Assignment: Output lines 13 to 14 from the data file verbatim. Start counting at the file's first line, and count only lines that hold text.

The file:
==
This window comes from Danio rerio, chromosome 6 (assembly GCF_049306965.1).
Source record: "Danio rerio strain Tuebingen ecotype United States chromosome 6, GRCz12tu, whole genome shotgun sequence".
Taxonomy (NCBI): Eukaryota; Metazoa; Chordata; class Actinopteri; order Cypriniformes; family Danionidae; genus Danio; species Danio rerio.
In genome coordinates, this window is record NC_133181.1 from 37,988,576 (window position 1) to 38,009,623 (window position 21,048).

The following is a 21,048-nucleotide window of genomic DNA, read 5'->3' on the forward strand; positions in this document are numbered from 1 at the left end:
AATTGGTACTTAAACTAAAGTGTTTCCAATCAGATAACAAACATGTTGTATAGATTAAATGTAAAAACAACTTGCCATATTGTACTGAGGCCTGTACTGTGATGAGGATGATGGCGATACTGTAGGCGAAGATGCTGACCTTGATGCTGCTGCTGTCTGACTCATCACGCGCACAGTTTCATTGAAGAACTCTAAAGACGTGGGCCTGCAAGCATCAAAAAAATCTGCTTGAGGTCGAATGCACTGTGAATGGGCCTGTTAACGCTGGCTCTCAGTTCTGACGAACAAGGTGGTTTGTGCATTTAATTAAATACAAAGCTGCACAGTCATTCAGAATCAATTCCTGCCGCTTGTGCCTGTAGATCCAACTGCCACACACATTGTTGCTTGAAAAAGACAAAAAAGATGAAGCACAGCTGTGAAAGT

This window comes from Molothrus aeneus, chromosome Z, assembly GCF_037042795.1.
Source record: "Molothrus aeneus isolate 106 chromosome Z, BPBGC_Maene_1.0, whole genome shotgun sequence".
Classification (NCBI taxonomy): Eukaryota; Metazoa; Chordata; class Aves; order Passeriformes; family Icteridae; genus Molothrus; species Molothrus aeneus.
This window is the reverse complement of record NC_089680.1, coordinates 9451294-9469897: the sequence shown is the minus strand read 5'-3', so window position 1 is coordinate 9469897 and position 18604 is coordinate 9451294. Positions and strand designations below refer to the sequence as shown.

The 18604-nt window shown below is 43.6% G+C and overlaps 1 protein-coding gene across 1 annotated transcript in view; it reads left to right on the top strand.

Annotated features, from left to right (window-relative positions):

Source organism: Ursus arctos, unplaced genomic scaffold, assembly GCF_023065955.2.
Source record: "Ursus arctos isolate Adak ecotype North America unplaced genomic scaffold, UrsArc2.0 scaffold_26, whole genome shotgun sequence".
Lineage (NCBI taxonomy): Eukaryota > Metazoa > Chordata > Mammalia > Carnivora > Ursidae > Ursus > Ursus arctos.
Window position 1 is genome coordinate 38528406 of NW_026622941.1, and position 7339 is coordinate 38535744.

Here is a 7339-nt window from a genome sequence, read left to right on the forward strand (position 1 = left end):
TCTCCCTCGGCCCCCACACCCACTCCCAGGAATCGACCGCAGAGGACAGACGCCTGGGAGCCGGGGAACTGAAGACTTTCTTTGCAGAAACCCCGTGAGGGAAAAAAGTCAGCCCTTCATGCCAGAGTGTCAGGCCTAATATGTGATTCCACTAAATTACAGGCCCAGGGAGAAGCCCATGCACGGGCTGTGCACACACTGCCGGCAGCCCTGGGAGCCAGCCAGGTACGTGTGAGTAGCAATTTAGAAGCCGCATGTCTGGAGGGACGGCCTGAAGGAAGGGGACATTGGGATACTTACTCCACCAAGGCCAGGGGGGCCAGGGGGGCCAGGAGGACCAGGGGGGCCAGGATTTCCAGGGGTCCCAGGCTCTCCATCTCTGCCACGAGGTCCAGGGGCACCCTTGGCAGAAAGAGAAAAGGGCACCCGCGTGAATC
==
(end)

Source organism: Ursus arctos, unplaced genomic scaffold, assembly GCF_023065955.2.
Source record: "Ursus arctos isolate Adak ecotype North America unplaced genomic scaffold, UrsArc2.0 scaffold_26, whole genome shotgun sequence".